This project builds on the interoperability infrastructure and industry-standardizations processes developed by the existing “Deployment of the Integrated Shipbuilding Environment” project, with the scope of work focused on the development of two new modules. The project will use product model data standards to develop interoperable exchanges between various CAD packages for HVAC requirements and develop the interface necessary to deploy a Common Parts Catalog across the shipbuilding industry. This improved interoperability will achieve cost reductions in Navy and commercial shipbuilding processes across shipyards and across the design/build/support life cycle. Participants: General Dynamics Electric Boat, Northrop Grumman Ship Systems, Northrop Grumman Newport News, Gulf Coast Region Maritime Technology Center, Intergraph Corp., Integration Partners, Inc., IBM, National Industrial Information Infrastructure Protocols (NIIIP), - Naval Surface Warfare Center — Carderock Division, SENER Ingenieria Y Sistemas, SIMSMART Inc., and STEP Tools Inc.

Managing the Extended Lean Enterprise: Application of World Class Business Processes to Shipyard Management:

This project builds on the current Lean Enterprise project, which focuses on internal shipyard processes—both on and above-the-shop-floor for naval and commercial shipbuilding and repair. This new initiative expands the focus to the larger value stream, adding interaction with the customer and suppliers. Specifically, it adds Lean implementations in the important shipyard processes of: design/engineering; onboard outfitting and testing; specification materials purchasing; and four material streams (steel, pipe/valves/fittings, consumables, and services). Value stream mapping is used to determine as-is and to-be models for each of these processes. Members of the improved value chain will appear functionally as one large extended Lean Enterprise performing as a fluid organization that can be structurally modified to make radical changes to product speed, quality and cost. Participants: Atlantic Marine, Todd Pacific Shipyards, Bath Iron Works, Puget Sound Naval Shipyard, SUPSHIP Puget Sound, V2R Consulting, P. Jaquith and Associates, Malone Consulting, W&O Supply, Hagemeyer North America, Moran Environmental Recovery and O’Neal Steel Inc.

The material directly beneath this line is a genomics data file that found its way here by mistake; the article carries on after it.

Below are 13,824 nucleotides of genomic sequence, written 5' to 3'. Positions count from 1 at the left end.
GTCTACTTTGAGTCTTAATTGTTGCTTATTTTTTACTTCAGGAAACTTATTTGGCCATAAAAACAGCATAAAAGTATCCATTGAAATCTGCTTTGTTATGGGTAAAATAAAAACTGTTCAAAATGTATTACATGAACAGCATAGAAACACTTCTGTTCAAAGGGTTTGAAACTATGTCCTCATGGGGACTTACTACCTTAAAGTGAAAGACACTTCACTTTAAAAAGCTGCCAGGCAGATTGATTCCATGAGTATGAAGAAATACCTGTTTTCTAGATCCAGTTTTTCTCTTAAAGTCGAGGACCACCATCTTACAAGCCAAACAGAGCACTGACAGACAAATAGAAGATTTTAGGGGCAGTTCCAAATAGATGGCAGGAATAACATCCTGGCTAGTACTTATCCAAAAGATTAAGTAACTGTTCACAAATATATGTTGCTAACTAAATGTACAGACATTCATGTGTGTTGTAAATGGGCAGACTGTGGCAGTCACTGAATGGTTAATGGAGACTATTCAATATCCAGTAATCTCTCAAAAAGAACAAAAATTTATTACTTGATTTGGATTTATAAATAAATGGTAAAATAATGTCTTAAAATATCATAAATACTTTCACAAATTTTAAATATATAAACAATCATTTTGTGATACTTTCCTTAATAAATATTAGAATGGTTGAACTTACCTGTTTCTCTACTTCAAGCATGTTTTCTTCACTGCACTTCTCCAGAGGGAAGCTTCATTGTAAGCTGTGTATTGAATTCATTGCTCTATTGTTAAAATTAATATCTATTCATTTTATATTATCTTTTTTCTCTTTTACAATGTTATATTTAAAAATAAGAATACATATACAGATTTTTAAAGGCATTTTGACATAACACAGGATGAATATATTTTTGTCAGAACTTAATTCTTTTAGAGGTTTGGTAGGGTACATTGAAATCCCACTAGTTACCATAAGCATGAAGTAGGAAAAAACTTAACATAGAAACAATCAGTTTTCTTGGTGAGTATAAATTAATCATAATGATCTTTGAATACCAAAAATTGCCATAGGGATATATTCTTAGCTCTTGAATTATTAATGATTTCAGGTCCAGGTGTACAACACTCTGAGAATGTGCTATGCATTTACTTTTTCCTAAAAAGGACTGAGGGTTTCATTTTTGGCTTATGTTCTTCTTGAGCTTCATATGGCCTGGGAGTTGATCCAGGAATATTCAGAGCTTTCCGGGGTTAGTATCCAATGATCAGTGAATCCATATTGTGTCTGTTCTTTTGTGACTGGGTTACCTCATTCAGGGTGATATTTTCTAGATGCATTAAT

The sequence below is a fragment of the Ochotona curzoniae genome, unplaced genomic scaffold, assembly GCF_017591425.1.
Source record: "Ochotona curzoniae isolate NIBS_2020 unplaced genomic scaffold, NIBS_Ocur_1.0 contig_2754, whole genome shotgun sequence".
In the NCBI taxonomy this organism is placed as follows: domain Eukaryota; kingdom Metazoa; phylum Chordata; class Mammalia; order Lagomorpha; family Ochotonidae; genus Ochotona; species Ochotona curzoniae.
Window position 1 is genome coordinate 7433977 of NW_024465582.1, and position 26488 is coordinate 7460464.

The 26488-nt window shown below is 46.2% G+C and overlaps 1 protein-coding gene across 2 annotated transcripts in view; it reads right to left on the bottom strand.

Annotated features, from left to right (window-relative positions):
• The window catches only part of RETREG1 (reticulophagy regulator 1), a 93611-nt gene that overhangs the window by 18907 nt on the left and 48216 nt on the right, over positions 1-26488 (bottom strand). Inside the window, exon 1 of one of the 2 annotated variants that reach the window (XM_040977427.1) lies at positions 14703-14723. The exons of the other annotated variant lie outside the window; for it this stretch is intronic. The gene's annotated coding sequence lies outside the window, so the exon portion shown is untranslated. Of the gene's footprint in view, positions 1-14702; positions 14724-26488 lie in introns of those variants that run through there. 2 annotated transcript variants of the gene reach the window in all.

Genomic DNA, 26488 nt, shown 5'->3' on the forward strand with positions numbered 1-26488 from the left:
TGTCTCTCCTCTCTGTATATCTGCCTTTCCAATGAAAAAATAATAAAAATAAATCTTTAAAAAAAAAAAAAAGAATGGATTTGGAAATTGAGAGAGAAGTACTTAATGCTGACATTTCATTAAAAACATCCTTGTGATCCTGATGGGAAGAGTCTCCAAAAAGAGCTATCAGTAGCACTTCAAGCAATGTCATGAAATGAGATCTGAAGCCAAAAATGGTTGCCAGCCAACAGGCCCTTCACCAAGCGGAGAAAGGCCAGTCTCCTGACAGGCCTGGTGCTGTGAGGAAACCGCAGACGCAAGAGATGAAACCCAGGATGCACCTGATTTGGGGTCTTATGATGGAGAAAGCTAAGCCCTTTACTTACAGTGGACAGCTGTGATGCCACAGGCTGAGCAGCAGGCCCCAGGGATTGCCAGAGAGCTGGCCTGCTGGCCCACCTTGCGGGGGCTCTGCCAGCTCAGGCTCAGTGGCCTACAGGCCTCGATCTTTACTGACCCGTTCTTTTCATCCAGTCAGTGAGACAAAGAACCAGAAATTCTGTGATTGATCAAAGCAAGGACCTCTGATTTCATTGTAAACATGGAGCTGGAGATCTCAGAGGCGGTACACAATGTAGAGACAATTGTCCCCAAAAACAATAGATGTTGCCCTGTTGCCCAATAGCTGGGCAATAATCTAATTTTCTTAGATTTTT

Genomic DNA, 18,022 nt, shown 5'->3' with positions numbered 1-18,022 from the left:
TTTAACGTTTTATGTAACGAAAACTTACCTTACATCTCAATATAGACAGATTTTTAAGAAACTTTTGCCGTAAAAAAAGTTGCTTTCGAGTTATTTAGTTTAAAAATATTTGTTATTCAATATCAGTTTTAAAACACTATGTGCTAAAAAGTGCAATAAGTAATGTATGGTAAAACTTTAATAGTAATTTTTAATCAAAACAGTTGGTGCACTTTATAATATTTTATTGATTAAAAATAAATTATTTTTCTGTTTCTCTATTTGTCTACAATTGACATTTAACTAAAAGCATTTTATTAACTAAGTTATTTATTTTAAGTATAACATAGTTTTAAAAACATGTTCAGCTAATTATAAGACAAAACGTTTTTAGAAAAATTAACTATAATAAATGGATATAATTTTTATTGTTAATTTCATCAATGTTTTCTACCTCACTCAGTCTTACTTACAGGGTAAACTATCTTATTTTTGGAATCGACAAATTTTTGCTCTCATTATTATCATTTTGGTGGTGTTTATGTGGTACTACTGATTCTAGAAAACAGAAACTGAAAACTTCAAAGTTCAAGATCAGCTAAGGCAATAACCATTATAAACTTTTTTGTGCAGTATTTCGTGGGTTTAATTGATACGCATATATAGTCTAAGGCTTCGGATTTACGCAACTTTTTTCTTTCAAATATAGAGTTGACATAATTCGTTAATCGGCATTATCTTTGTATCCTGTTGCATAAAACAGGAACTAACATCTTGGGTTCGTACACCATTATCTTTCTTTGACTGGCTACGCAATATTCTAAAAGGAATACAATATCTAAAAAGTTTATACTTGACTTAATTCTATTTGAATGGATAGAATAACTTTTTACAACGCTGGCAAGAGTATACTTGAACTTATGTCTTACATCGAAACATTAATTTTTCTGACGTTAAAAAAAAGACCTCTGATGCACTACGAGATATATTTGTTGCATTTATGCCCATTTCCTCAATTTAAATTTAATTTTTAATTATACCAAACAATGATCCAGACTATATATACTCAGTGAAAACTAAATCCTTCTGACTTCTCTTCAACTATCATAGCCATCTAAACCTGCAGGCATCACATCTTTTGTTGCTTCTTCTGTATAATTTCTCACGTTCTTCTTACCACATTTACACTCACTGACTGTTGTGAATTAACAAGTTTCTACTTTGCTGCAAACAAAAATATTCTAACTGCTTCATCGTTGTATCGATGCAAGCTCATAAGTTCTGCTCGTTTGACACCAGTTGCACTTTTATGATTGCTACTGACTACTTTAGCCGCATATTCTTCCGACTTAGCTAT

Developing Lean Enterprise Simulation Exercises for Shipbuilding and Repair:

This project will develop five Lean training modules, each composed of a physical simulation exercise based on a shipbuilding or ship repair process. The modules include presentation materials including instructor and participant guides. These physical simulation tools will include actual applications from shipbuilding and repair and will incorporate the entire supply chain, as opposed to current exercises that focus solely on manufacturing operations. Included in the exercises will be processes representing both shop-floor and above-the-shop-floor activities, and will be designed to demonstrate the impact of Lean on a low-volume and high-variety environment. Participants: Old Dominion University, Northrop Grumman Newport News and South Tidewater Association of Ship Repairers.